I was writing in my previous post about marketing yourself and it got me thinking about the truly envious ability to have a bit of diva in you. Trouble is when I think of the people I've met in real life who deserve to be called diva, they don't actually seem to have all that much talent. No. Their real talent lies in being able to market themselves all the time. Not just through facebook or myspace or blogs or whatever. They are actually just walking, talking advertisements of themselves, whether they've just come out of the loo, or adopted a child from Darfur. So, what qualities do they have that make them so good at marketing themselves?

Doing things as if you're doing them
Let's start with Russell Brand. Now that guy is genuinely funny, and not a bad comedic actor. But what makes him an A-list celebrity?  It's not his funniness but his ability to perform himself. (Though it may have a little something to do with his SA - no, I don't mean his sex appeal, I mean his sex addiction.) He does what Simon Doonan would call, Doing things as if you're doing them. When Russell Brand walks into a room, he is always making an entrance. In fact, he doesn't walk, he sashays down a catwalk. When he flicks his hair out of his eyes he is saying, Look at me!!!!!!! It's like when he takes a crap, it's a Crap! with sparkles and drum rolls and disney characters dancing all around it. So, if we're trying to get a soupcon of a quality from a diva, from Russel Brand, I would like the ability to put my life in inverted commas and exclamation points! 

Knowing you're just simply brilliant
Another enromously successful diva is Vogue editor Anna Wintour. If you haven't watched the documentary that follows the Vogue team as they put together their September Issue for 2009, watch it today. Now, there is nothing in my life that would make me want to be more like Anna Wintour. I mean, Meryl Streep in The Devil Wears Prada doesn't hold a candle to the real article. If you want a dictionary definition of the term "cold bitch" it would likely have a picture of Wintour under it. But I would like a tiny little element of one of her qualities. The ability not to second guess myself all the time. I find myself thinking - yes, pretty much all the time, "Oh no, does doing this make me a Bad Person?" or "Did I do that to Hurt Someone?!" There is altogether too much of does this mean and does that mean in my life. So, to invoke a little bit of Wintour, I would like to have the kind of belief in myself now and again - just to know what it feels like - that doesn't really and truly give a crap about what anyone else feels or thinks. Heaven!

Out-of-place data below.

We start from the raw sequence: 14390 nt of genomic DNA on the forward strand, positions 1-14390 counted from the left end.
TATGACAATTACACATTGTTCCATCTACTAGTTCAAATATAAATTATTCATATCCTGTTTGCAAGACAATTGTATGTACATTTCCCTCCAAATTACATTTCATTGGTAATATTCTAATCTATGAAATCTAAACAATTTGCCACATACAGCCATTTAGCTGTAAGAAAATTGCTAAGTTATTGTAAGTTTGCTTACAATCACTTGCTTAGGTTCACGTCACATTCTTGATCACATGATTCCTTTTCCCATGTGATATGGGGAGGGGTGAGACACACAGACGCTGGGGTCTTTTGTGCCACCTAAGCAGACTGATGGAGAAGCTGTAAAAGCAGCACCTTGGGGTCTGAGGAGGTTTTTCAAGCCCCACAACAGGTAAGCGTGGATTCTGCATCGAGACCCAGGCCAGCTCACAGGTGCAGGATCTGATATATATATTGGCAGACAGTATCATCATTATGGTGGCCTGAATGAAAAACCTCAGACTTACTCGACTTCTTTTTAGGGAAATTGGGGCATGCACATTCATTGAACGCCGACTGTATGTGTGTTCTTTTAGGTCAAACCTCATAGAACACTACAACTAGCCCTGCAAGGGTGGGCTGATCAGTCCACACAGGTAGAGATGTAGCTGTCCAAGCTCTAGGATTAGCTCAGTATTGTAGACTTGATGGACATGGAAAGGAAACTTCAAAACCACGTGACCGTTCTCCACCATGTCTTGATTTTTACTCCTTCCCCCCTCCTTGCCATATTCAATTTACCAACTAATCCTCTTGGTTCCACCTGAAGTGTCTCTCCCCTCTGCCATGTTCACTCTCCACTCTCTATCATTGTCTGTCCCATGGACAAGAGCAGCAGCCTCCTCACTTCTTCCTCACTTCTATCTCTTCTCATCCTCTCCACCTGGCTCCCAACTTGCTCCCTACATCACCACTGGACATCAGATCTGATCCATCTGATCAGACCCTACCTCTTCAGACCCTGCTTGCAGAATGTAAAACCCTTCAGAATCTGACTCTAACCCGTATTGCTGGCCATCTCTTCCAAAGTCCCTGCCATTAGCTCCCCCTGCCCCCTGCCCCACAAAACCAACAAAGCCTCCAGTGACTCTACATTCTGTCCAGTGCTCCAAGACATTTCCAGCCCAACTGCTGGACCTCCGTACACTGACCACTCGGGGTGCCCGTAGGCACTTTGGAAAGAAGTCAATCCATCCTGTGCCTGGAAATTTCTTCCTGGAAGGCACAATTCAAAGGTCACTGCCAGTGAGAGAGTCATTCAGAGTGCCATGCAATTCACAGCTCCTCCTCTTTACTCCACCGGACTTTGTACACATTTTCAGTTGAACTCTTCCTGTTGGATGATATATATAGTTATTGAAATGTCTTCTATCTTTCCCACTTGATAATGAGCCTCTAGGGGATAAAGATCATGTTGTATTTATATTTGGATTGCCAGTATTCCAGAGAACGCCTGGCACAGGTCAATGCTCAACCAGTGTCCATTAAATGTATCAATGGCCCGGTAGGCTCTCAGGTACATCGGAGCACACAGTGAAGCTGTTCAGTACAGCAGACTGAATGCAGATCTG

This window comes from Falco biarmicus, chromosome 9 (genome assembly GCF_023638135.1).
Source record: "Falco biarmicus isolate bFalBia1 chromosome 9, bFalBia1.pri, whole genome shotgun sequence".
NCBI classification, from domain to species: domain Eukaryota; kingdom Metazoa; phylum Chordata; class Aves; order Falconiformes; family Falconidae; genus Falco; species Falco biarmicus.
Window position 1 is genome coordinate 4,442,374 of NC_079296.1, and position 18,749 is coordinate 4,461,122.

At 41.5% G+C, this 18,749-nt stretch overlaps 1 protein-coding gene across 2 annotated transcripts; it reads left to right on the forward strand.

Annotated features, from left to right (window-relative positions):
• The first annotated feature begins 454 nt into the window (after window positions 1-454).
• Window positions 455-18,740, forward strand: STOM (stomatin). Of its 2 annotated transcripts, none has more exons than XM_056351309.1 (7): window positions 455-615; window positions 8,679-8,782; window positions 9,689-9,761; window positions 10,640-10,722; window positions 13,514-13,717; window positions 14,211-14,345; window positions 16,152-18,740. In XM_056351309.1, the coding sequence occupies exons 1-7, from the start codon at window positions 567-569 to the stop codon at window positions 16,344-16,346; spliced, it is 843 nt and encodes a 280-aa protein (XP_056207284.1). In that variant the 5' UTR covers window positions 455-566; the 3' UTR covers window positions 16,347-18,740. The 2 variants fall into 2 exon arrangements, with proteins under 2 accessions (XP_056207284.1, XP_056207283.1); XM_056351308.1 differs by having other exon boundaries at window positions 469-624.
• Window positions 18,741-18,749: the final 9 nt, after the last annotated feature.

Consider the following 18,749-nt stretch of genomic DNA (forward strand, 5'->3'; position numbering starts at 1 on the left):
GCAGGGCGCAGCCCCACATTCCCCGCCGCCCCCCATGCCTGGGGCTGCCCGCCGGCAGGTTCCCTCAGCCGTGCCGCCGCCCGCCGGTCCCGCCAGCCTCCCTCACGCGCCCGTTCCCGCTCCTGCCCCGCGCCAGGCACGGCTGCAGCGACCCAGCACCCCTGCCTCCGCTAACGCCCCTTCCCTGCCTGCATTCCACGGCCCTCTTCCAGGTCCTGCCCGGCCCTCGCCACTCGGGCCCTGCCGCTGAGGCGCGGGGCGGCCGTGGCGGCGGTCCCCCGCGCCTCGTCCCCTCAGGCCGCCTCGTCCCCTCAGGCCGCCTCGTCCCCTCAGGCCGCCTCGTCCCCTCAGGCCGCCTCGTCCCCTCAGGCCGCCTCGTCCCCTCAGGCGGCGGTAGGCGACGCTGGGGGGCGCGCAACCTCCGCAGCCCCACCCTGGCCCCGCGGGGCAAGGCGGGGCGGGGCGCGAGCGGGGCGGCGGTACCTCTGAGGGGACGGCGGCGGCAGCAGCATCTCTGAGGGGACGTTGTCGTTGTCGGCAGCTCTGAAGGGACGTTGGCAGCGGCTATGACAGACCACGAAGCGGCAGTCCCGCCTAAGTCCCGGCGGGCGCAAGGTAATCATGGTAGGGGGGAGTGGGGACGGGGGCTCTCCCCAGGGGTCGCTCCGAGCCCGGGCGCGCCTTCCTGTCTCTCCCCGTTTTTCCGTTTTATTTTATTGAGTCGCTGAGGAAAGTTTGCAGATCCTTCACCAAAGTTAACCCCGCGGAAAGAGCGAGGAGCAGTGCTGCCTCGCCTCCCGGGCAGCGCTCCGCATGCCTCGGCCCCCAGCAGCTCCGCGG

Being a rude bitch
A quality that both Wintour and another diva called Gordon Ramsay share is the ability to say whatever is on their mind, even if it is what normal people would consider very, very, extremely rude. Now, I don't know about you, but I was taught not to be rude to people. To be nice and polite and not hurt their feelings. Basically, to be deadly boring. In fact, I've realized that when confronted with people I don't like, I actually get nicer and more polite! What is that about? While I don't like Ramsay, and I don't really get apoplexy when my soup has too much salt, I do admire the ability to say whatever you like to whoever you don't like, and not be riddled with guilt. It is an enviable quality immortalized by judges on reality TV, people like Simon Cowell and Craig Revel Horwood. If there's one quality I really want to adopt, it's that one. Give up on pathalogical guilt.

Making a fool of yourself
Then there's the ability to make a fool of yourself and not mind what everyone else thinks of you. Lots of celebrities do this on a regular basis. Britney Spears, for one, and Amy Winehouse for another. Believe me, I'm not advocating being more like these pop divas, in fact, I probably spend quite a lot of my time not being like them. But they truly look ridiculous pretty much every time you see them in the news, yet, they carry on doing exactly what they're doing! I mean, are they not haunted by past ridiculouness?! An enviable skill.

Telling people how dark and twisted you are inside
The fourth quality I'd like to call upon is the ability to not be quite so private. I saw an interview with Salman Rushdie a while ago, in which he talked a lot about his childhood, his emotions, his success and failures, in a very personal way. In fact, talk radio (and BBC Channel Four) thrive on exactly such celebrities who have no problems revealing dark and complex parts of their psyche at the drop of a hat, to pretty much anyone who wants to listen, without many qualms about being private. And it sells! It's like those contestants on reality TV who're always, always crying...

Saying what makes you quite so cool